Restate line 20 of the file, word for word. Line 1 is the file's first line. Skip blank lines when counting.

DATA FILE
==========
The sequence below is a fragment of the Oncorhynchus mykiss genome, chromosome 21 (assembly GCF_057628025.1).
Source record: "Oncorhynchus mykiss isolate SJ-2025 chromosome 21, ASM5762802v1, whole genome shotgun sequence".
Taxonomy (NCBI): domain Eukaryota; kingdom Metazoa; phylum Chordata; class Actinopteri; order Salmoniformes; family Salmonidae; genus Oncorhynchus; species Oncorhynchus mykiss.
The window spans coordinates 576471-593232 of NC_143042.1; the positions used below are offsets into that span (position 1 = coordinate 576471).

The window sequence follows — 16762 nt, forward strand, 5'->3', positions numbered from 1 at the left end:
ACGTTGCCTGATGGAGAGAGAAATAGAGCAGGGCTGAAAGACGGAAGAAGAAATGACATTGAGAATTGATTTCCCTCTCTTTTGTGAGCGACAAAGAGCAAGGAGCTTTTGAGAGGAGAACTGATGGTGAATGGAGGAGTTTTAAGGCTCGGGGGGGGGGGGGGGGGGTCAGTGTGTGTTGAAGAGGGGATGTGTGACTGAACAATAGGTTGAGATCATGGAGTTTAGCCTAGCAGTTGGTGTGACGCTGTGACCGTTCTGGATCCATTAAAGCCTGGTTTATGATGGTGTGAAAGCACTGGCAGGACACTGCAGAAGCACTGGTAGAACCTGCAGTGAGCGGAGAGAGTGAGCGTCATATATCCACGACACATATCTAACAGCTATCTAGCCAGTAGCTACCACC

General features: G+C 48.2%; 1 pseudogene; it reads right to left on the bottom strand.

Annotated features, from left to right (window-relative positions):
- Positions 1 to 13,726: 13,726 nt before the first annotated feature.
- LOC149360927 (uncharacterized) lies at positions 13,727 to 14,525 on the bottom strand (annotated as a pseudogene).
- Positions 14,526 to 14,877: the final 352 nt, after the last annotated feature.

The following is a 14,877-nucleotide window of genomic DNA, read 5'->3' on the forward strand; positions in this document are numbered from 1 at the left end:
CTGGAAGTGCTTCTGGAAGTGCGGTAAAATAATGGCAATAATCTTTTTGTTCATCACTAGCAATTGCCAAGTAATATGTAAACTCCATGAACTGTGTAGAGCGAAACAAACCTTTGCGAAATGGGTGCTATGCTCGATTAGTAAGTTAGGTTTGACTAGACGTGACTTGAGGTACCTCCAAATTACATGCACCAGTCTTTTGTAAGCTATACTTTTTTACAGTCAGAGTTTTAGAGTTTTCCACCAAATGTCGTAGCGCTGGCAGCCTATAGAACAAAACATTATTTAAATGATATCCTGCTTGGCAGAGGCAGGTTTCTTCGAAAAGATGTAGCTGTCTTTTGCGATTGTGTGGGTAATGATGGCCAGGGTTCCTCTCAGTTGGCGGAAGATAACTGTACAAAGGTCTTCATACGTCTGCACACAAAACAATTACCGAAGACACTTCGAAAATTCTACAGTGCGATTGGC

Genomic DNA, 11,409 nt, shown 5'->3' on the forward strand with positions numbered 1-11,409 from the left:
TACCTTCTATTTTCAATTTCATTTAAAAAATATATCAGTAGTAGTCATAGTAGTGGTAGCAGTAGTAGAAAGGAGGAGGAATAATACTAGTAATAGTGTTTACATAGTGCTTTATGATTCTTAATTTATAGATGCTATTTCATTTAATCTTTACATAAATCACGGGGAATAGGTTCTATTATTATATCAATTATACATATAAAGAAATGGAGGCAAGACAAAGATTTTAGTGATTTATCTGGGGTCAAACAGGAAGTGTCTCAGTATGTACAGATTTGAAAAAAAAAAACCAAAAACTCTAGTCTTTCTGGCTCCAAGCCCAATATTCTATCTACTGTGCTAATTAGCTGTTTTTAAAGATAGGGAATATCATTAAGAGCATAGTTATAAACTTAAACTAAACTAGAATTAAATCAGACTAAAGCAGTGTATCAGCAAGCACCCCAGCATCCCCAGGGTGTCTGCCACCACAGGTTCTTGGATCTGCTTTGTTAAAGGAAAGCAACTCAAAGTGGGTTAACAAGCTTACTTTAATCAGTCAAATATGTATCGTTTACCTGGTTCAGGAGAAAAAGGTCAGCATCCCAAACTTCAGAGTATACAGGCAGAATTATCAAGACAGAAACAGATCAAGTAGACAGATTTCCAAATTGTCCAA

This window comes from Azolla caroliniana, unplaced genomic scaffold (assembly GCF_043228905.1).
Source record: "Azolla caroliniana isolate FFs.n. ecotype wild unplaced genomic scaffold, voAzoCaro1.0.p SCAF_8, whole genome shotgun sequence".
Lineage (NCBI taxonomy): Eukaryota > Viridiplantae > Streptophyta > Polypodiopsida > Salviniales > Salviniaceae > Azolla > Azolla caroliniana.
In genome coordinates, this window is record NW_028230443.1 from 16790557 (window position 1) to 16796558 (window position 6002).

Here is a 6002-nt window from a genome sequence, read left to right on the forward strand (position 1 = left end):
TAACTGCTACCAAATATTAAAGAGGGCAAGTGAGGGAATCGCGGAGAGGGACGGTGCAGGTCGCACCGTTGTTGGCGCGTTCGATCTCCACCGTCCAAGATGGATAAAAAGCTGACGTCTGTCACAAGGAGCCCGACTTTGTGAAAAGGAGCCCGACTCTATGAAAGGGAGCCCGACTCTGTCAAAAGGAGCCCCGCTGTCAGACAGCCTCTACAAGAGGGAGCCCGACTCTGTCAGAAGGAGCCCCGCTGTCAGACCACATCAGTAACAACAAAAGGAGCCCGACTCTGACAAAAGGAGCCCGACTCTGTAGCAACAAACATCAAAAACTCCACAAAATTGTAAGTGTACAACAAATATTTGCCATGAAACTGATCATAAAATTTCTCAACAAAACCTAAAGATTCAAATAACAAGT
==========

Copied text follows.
Here is a 6002-nt window from a genome sequence, read left to right on the forward strand (position 1 = left end):